Posture Sensor Reminds You To Sit Up Straight!

Hey you! Are you slouching? Probably. It might not seem like such a bad thing to do, but if you plan on sitting comfortably at that desk for the next 5-10 years or so, you’ve really gotta watch your posture. This is a problem [Max] has been trying to solve for a while now — and now he’s attempting to do it with a posture sensor.

His first take on this project utilized an ultrasound range finder, mounted to the back of a chair. Once calibrated, you would have to maintain a certain distance from the back of your head to the sensor, thus, keeping your back straight. It worked, but it wasn’t the greatest.

Next up, he tried utilizing a webcam and facial recognition software to determine if he was slouching forwards, backwards, or (however unlikely), maintaining good posture. It was better than the first prototype, but still needed some refinement. Now he’s onto his third iteration — this time, a wearable posture sensor!

It’s actually pretty simple. You attach the sensor to your chest, and an accelerometer determines the angle at which your chest is pointing — if you sway out of the safe zone by slouching, a small vibrating motor warns you of your digression and reminds you to straighten up.

According to [Max] the sensor works even better than he expected, and he is already working on making it even better. Sometimes the simplest solutions are the best. To follow his progress, or to download the files to make your own, be sure to check out his blog!

24 thoughts on “Posture Sensor Reminds You To Sit Up Straight!

      1. I’m 6’4″ and I recently realized why I always slouch and/or lean back in my chair. I used to get in trouble for it in school all the time. Turns out chairs aren’t built for tall people and sitting “normally” in most chairs causes excessive pressure on my buttocks. Leaning back in the chair or slouching) moves the pressure to the bottom of the thighs which is much more comfortable. Of course there’s always the argument for adjustable height office chairs, but having the top of my legs pressed against the bottom of my desk is another problem.

  1. I have Aspergers and slouching is just natural for me. I worked out for three years back in my 30’s. I did forward, side, back, and rotational crunches every day for three years. I LITERALLY spent 60 minutes four times a week on nothing but core strength. HUNDREDS of crunches in one session. My midriff got so strong that I no longer needed to use my legs to lift anything heavy. I could simply bend my body over, grab my girlfriend and pick her up.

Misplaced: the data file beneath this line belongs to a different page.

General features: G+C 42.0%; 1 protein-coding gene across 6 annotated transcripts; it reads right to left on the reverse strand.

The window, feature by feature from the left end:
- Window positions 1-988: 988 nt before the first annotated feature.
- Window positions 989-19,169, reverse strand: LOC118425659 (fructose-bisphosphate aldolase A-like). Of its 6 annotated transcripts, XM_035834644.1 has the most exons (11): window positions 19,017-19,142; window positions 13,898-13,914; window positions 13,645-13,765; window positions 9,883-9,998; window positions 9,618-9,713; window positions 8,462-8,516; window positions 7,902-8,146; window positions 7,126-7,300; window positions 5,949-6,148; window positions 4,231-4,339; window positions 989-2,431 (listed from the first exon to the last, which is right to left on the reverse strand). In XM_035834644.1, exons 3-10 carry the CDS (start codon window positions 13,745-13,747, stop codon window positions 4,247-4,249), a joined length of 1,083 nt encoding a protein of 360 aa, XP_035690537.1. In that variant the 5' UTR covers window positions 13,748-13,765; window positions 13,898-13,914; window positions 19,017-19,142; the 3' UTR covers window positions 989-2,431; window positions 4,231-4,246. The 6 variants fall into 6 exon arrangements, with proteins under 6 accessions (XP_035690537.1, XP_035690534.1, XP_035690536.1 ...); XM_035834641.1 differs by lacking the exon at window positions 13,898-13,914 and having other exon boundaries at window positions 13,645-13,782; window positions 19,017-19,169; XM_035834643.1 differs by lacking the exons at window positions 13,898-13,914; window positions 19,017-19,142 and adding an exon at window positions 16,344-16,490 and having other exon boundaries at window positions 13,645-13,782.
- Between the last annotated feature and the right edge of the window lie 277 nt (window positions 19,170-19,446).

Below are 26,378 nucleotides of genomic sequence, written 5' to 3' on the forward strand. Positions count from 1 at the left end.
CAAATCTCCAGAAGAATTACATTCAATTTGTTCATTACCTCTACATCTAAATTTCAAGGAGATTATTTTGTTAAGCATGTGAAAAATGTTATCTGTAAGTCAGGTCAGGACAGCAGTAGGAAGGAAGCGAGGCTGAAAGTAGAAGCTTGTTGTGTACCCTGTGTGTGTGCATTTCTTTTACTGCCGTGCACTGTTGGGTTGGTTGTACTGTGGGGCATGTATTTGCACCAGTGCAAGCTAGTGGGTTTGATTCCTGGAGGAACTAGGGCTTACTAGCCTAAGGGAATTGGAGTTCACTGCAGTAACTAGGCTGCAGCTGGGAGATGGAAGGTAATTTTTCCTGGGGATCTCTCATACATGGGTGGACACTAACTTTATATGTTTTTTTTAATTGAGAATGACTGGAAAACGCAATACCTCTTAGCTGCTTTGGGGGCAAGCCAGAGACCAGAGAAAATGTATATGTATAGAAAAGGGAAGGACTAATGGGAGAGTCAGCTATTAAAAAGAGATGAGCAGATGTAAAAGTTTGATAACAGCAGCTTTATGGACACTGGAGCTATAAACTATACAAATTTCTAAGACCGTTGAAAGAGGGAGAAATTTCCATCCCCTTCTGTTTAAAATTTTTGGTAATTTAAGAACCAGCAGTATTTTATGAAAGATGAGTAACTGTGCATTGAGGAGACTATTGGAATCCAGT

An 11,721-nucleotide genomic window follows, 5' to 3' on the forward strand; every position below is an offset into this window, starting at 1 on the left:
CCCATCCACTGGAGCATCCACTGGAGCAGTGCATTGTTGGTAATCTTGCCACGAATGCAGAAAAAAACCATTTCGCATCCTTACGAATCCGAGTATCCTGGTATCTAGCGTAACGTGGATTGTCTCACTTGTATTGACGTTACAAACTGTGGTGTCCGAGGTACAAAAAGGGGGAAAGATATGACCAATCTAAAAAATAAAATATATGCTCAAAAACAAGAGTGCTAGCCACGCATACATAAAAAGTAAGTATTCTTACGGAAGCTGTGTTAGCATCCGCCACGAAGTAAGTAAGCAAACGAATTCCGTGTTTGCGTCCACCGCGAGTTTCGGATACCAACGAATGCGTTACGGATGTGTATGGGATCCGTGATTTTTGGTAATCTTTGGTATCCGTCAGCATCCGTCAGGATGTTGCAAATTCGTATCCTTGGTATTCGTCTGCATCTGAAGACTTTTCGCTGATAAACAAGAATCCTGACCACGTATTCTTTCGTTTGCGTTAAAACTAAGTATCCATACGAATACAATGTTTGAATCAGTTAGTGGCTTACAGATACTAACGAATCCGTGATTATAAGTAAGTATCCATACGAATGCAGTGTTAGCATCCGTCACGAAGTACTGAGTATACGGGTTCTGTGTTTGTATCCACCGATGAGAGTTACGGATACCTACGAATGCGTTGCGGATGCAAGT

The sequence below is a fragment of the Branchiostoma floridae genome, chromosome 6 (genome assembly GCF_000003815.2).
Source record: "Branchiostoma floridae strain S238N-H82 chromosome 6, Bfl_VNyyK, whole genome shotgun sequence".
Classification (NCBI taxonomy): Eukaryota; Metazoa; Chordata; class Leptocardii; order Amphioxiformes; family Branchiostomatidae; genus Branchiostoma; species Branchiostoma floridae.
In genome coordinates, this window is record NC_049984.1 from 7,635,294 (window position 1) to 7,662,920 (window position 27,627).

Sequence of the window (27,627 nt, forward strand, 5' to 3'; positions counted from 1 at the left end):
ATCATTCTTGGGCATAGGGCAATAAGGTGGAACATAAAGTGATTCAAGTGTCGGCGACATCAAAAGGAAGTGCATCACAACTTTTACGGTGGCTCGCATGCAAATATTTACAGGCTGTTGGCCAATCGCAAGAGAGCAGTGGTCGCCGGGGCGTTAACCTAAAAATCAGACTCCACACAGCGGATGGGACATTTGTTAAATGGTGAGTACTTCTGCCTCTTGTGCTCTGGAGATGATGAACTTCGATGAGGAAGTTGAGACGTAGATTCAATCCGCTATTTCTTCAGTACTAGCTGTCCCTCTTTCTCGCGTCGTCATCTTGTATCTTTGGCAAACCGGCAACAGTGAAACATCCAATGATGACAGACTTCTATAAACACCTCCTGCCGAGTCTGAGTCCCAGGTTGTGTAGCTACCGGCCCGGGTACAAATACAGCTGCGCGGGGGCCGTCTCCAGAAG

I still slouch. IDK… for me, it’s more about people’s perception of slouching than it is slouching itself.

    1. When I had my medical examination for the compulsory military service (which I refused btw), the doctor said something like “You do have those muscles. You just don’t use them.”

  2. I’ve been a software / hardware design engineer for over a decade now. This is probably the worst profession for back health (because it’s mainly young people doing it and they are invincible aren’t they?). I’m better at managing my posture now but it’s easy to spend 8 hours engrossed in a bit of programming or PCB layout and realise you haven’t stood up that entire time.

    Does anyone have any long-term experience of “upright workstation” workplaces? I’d be really interested in whether this might be beneficial for back pain sufferers like me.

    1. don’t have direct experience
      but several friends (of varying ages and levels of back pain) who swear by upright workstations

      almost as important though (it seems)
      is that you have the option to transition/change between sitting and standing
      or even reclining!
      one of the aforementioned friends
      uses an adjustable (supportive) reclining chair (not a lazyboy) and rolling work station with adjustable desk tilt angle

    2. I use one. Love it… I alternate (roughly each hour) standing and sitting so that I stand about half the work day. You need good shoes, or you’ll just have a sore back for two reasons.
      My back feels relatively great… still have some back pain, but much much less than when I was sitting at a screen all day.

  3. If your chair or stool back is higher than halfway up your back it is too high. I feel this should apply in cars too. Just like a motorcycle. Sit up with the whole back and spine doing their fulltime work. Turn off some muscles and just watch your body get bent out of shape.

    1. The reason your seat goes up to the back of your head in modern vehicles is to protect your spine in a rear end collision. Not to protect your crappy posture. If someone nailed you from behind and you were in an older car, it was very common to experience neck injuries and paralysis.

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